Historian Daniel Immerwahr tells the fascinating story of the United States outside the United States in “How to Hide an Empire: A History of the Greater United States” (Farrar, Straus and Giroux, February 2019).
“The book is about the United States’ overseas territory, from its colonies to its military bases,” said Immerwahr, associate professor of history in the Weinberg College of Arts and Sciences.
“One distinct feature of the U.S. Empire, when compared to the British Empire, is how hidden it was from view. Obviously, Filipinos and Puerto Ricans were fully aware of it. But it was entirely possible for people in, for example, Ohio or Oregon, to have very little idea that their country even had colonies.”
Immerwahr, who teaches courses on U.S. foreign relations, global history, intellectual history and the history of capitalism, said we can’t properly understand U.S. history if we limit ourselves to examining the states.
“Immensely important things happened in the overseas territories. World War II began for the United States with an attack on its Pacific colonies, not just Hawai'i, but the Philippines, Guam and Wake Island, too,” Immerwahr said. “The War on Terror started with a conflict over a military base in Saudi Arabia. The more I researched, the more I saw just how many things — from the musical ‘Oklahoma!’ to the peace sign — you couldn’t really understand unless you understood territorial empire.”
Immerwahr argues that readers should think of the United States differently — not as the “contiguous blob” bordered by Canada and Mexico and the oceans — but as a dynamic and far-reaching country with territory from the Caribbean to the Arctic to the Pacific.
“Once you include the overseas territory in your definition of the ‘United States,’ your sense of the country and its history changes radically,” he said.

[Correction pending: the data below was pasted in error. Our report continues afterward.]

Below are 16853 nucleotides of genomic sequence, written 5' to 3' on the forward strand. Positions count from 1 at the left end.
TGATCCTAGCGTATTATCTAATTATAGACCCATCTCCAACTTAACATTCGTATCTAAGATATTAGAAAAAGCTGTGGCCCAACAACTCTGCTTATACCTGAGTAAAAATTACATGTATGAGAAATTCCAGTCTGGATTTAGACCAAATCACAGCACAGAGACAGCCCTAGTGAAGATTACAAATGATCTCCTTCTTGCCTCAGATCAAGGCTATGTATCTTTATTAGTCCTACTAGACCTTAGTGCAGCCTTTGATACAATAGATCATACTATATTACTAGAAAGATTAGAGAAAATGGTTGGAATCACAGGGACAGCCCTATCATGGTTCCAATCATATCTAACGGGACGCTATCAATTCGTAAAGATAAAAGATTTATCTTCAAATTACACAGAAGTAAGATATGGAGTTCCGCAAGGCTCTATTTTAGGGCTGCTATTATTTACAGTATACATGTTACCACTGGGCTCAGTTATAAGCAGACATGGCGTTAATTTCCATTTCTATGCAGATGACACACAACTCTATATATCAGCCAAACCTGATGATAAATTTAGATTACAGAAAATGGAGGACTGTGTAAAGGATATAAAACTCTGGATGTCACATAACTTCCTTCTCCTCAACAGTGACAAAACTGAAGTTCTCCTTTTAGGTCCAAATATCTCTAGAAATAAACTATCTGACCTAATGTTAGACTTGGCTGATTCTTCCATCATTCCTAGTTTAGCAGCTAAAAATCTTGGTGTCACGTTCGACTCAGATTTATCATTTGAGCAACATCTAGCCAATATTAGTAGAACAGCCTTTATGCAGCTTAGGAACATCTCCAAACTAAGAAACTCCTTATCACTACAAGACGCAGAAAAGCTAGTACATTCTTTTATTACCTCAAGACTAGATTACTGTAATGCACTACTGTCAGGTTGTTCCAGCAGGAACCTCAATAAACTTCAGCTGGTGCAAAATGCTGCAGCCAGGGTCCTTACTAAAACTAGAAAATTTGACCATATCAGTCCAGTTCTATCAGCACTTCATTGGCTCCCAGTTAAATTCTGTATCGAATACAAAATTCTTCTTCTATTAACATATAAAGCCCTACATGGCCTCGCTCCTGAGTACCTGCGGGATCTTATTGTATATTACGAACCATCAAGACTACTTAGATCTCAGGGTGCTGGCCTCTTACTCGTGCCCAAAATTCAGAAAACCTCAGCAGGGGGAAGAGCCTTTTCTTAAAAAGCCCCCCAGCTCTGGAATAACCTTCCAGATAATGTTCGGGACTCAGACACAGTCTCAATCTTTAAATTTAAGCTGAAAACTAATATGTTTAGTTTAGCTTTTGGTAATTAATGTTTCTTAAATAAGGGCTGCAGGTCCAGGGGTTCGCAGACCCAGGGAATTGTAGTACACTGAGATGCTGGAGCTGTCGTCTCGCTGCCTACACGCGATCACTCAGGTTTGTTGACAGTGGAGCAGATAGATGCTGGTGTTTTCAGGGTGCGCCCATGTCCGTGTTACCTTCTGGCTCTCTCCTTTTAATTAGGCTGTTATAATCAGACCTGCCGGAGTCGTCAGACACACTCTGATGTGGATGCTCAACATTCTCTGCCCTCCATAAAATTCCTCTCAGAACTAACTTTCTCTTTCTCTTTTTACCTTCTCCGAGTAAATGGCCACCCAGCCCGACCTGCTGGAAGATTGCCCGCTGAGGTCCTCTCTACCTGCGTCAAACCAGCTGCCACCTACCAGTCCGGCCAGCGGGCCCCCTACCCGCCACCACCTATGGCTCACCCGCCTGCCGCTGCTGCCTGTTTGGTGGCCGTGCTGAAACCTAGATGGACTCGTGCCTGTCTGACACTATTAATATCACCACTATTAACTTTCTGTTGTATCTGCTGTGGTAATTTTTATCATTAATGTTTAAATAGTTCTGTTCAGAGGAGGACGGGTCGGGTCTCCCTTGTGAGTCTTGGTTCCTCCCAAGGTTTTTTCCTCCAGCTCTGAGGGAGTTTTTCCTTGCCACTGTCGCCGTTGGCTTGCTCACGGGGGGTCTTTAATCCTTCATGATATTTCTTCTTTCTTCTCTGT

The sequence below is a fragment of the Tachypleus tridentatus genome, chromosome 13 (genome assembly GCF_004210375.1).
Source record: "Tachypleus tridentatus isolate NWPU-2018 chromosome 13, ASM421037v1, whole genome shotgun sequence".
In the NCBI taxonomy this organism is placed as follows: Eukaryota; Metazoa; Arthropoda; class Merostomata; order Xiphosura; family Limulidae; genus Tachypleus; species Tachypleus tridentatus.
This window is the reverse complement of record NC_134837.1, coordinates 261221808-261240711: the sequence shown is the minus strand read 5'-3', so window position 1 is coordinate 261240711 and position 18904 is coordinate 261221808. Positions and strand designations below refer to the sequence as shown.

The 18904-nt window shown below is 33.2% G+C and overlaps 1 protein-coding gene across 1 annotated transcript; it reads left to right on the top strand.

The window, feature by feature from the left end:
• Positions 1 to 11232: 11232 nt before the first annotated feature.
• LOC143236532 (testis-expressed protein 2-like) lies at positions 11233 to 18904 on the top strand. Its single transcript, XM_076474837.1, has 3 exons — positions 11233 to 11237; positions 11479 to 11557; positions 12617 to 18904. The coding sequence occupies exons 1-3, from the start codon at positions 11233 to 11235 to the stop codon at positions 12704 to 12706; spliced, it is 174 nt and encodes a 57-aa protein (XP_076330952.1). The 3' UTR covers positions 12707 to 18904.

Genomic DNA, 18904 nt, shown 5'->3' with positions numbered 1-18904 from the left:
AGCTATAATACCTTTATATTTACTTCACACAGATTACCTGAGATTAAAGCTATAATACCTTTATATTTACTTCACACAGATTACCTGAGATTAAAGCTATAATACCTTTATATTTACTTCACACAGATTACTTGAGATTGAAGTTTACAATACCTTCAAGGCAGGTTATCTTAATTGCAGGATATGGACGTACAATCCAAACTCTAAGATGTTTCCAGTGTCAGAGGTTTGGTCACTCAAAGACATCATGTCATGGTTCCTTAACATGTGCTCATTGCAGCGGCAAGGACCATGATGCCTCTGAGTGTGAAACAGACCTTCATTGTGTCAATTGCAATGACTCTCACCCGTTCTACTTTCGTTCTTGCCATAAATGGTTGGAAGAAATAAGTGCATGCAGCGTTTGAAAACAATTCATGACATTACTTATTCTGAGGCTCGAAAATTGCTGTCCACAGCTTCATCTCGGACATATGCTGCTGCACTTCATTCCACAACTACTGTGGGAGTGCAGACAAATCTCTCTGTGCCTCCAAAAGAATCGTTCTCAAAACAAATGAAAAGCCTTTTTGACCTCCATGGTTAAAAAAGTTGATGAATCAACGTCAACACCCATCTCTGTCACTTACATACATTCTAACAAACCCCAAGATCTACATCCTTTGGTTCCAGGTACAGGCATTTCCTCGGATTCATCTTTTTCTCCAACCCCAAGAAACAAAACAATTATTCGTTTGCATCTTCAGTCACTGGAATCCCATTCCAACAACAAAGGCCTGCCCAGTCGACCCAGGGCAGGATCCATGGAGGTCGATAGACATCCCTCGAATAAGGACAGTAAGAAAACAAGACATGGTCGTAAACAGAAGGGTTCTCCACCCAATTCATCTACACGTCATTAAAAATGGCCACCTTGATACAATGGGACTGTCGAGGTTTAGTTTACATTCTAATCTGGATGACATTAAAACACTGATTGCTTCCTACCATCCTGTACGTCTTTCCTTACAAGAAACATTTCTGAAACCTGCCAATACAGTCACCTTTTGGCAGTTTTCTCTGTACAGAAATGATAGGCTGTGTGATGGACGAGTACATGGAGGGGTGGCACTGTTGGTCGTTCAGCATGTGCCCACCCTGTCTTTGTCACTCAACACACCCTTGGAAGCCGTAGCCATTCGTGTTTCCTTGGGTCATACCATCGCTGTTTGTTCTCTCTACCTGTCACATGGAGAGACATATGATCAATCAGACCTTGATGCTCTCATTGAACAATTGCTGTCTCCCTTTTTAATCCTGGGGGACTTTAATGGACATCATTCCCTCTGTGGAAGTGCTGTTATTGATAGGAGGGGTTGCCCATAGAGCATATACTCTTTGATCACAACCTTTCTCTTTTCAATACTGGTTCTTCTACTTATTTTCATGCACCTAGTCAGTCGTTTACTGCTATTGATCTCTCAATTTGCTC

Immerwahr said one of the more surprising facts in the book has to do with World War II.
“When most people in the United States think about the Second World War, they imagine it mainly as a fight to defend Europe against invasions from fascists,” Immerwahr said. “They assume that the United States was only itself struck once, at Pearl Harbor. But once you factor in the territories, you realize that the United States was not only attacked multiple times but that parts of it were invaded and conquered: Guam, Wake Island, part of Alaska, and the largest of all the colonies, the Philippines. The fight between the United States and Japan over the Philippines ultimately killed about a million and a half people,as far as we can tell. It was by far the bloodiest event ever to take place on U.S. soil, far more lethal than the Civil War.
“It decimated Manila, the sixth-largest city in the country. And many of the Filipinos who were killed in the fighting died from ‘friendly fire’ at the hands of the U.S. military. It’s hard to overemphasize the magnitude of this event, yet it barely makes a dent in U.S. history textbooks and overviews,” Immerwahr said.
Daniel Immerwahr is an associate professor of history in the Weinberg College of Arts and Sciences.